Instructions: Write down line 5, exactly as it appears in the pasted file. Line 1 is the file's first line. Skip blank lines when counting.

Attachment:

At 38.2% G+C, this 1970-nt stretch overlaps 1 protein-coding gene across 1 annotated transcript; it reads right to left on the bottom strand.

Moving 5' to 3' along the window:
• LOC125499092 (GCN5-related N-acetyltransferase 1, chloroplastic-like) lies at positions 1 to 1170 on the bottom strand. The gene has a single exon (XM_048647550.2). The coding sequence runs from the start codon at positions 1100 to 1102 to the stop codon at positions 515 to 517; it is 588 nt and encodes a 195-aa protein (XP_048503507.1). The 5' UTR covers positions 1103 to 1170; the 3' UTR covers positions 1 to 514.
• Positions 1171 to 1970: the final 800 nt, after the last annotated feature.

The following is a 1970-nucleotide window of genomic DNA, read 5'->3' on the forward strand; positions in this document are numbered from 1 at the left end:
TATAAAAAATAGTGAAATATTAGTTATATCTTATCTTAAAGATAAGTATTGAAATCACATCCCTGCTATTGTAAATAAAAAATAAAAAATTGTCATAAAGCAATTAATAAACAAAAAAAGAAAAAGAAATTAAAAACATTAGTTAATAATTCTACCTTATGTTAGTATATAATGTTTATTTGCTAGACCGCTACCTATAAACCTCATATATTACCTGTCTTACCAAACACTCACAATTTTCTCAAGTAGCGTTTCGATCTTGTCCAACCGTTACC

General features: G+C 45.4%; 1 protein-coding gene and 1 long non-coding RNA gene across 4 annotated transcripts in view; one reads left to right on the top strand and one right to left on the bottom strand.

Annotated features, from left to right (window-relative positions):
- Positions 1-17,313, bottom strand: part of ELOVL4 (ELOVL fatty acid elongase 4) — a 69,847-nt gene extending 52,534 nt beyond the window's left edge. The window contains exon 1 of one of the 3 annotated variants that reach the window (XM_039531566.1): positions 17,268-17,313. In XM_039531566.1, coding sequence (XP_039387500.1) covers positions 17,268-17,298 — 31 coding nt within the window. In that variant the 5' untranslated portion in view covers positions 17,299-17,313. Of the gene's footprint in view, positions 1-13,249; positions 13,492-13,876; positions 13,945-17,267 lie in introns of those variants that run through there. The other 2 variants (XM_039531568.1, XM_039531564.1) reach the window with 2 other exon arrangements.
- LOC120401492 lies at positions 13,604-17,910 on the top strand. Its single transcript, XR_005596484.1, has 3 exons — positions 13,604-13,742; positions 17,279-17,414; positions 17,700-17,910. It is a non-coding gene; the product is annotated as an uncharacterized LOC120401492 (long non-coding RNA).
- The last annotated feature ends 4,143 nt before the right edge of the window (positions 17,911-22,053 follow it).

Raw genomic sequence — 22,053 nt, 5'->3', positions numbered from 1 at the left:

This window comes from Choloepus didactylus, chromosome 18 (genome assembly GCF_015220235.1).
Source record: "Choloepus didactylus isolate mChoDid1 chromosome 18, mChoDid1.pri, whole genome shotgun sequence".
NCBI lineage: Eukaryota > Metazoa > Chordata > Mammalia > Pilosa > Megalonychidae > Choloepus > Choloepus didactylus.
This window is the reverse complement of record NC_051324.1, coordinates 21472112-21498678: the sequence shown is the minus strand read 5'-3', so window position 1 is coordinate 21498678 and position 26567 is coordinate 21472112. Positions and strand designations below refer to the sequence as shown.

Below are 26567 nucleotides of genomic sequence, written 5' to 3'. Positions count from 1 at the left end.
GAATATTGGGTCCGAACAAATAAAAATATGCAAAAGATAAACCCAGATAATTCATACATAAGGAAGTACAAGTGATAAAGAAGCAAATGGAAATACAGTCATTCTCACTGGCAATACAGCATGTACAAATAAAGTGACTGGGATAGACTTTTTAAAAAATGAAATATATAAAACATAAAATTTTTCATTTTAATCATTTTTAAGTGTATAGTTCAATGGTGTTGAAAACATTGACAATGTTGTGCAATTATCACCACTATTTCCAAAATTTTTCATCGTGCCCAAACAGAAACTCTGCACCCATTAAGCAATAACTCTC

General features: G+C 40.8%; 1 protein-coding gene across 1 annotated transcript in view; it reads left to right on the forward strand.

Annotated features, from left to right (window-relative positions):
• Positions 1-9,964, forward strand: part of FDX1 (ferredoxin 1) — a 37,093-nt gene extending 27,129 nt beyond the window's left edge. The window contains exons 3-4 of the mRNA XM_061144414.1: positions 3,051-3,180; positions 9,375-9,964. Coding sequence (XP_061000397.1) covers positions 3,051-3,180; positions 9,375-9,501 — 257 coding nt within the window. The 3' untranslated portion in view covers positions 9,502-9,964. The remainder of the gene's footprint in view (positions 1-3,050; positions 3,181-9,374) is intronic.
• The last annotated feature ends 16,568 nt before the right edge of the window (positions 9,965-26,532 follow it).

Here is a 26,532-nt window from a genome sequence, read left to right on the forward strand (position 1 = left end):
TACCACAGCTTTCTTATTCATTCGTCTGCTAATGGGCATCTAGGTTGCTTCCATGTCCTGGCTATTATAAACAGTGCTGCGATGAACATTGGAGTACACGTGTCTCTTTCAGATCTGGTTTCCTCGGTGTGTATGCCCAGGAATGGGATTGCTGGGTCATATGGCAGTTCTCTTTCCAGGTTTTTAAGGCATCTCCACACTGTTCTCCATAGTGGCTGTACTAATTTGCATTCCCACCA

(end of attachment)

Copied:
The following is a 1970-nucleotide window of genomic DNA, read 5'->3' on the forward strand; positions in this document are numbered from 1 at the left end: